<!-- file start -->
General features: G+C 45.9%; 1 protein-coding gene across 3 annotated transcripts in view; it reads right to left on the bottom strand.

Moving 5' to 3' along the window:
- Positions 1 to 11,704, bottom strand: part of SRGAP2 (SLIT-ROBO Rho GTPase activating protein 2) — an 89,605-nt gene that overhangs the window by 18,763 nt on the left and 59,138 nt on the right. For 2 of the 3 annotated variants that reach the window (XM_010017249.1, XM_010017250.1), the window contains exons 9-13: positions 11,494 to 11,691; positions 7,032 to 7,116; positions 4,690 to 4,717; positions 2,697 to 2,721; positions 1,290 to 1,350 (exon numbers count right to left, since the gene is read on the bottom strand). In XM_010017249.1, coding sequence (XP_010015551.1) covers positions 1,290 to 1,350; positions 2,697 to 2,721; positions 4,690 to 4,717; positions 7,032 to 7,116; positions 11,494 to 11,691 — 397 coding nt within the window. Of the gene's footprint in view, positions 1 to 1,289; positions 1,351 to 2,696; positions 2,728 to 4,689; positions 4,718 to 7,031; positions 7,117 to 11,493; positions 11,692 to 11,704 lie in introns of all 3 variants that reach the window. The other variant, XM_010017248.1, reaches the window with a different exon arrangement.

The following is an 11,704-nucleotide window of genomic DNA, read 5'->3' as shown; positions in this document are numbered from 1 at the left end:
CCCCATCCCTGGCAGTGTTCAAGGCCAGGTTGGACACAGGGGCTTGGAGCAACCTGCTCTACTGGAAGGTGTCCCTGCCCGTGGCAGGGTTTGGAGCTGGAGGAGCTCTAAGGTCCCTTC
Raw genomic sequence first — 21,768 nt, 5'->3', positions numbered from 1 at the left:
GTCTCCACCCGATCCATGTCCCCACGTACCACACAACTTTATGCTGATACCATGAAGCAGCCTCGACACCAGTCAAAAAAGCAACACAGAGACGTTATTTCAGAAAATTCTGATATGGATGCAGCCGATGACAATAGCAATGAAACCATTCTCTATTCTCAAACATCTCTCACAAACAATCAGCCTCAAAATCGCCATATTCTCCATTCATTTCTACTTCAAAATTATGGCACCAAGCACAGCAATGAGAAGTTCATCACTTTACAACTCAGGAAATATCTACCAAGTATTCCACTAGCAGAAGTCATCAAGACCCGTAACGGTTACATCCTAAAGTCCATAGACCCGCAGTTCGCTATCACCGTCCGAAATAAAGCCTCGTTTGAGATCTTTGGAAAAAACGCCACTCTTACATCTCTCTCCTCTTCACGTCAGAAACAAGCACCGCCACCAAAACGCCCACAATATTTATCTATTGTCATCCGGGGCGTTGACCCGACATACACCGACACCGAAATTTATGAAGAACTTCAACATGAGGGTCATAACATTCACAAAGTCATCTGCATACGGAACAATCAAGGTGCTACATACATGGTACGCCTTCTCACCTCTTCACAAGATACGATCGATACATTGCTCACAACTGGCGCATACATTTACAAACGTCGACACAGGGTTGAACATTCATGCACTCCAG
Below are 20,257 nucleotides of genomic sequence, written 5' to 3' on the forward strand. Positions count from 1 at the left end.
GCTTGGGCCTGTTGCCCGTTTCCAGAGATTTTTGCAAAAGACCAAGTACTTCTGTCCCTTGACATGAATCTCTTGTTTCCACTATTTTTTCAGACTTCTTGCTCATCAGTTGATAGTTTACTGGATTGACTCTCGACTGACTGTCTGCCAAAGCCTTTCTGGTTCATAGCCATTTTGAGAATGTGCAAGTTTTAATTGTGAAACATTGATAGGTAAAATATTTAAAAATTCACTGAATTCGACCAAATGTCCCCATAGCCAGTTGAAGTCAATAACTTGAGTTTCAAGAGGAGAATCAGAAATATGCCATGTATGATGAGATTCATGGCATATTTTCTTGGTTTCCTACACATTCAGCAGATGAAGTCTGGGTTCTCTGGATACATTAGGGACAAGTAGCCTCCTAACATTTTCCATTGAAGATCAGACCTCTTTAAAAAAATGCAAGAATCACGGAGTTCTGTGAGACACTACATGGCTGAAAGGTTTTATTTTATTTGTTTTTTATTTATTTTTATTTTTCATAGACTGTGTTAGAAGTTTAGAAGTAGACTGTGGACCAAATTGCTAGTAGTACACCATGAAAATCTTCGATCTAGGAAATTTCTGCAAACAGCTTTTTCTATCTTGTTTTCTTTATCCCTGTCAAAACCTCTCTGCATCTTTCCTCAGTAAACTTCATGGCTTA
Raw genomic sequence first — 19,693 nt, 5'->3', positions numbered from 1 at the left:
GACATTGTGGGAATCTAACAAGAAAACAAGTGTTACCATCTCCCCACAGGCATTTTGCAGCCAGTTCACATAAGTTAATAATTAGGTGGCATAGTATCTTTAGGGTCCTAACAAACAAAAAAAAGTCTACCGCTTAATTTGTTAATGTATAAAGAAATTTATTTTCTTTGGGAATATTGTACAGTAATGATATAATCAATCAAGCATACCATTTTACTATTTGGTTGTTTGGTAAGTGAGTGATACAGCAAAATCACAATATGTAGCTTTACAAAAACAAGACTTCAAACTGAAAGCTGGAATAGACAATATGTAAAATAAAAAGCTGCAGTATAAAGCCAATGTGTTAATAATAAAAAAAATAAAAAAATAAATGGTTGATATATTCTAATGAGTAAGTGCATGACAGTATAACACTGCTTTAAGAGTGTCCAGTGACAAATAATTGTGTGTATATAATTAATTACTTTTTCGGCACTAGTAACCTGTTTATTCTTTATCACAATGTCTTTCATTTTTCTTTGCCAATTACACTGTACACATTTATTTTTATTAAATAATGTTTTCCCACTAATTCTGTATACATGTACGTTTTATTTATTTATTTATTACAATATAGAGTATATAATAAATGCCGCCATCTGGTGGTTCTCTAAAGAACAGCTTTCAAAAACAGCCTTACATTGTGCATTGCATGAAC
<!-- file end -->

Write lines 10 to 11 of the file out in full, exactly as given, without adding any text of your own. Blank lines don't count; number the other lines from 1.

Raw genomic sequence first — 19,693 nt, 5'->3', positions numbered from 1 at the left:
GACATTGTGGGAATCTAACAAGAAAACAAGTGTTACCATCTCCCCACAGGCATTTTGCAGCCAGTTCACATAAGTTAATAATTAGGTGGCATAGTATCTTTAGGGTCCTAACAAACAAAAAAAAGTCTACCGCTTAATTTGTTAATGTATAAAGAAATTTATTTTCTTTGGGAATATTGTACAGTAATGATATAATCAATCAAGCATACCATTTTACTATTTGGTTGTTTGGTAAGTGAGTGATACAGCAAAATCACAATATGTAGCTTTACAAAAACAAGACTTCAAACTGAAAGCTGGAATAGACAATATGTAAAATAAAAAGCTGCAGTATAAAGCCAATGTGTTAATAATAAAAAAAATAAAAAAATAAATGGTTGATATATTCTAATGAGTAAGTGCATGACAGTATAACACTGCTTTAAGAGTGTCCAGTGACAAATAATTGTGTGTATATAATTAATTACTTTTTCGGCACTAGTAACCTGTTTATTCTTTATCACAATGTCTTTCATTTTTCTTTGCCAATTACACTGTACACATTTATTTTTATTAAATAATGTTTTCCCACTAATTCTGTATACATGTACGTTTTATTTATTTATTTATTACAATATAGAGTATATAATAAATGCCGCCATCTGGTGGTTCTCTAAAGAACAGCTTTCAAAAACAGCCTTACATTGTGCATTGCATGAAC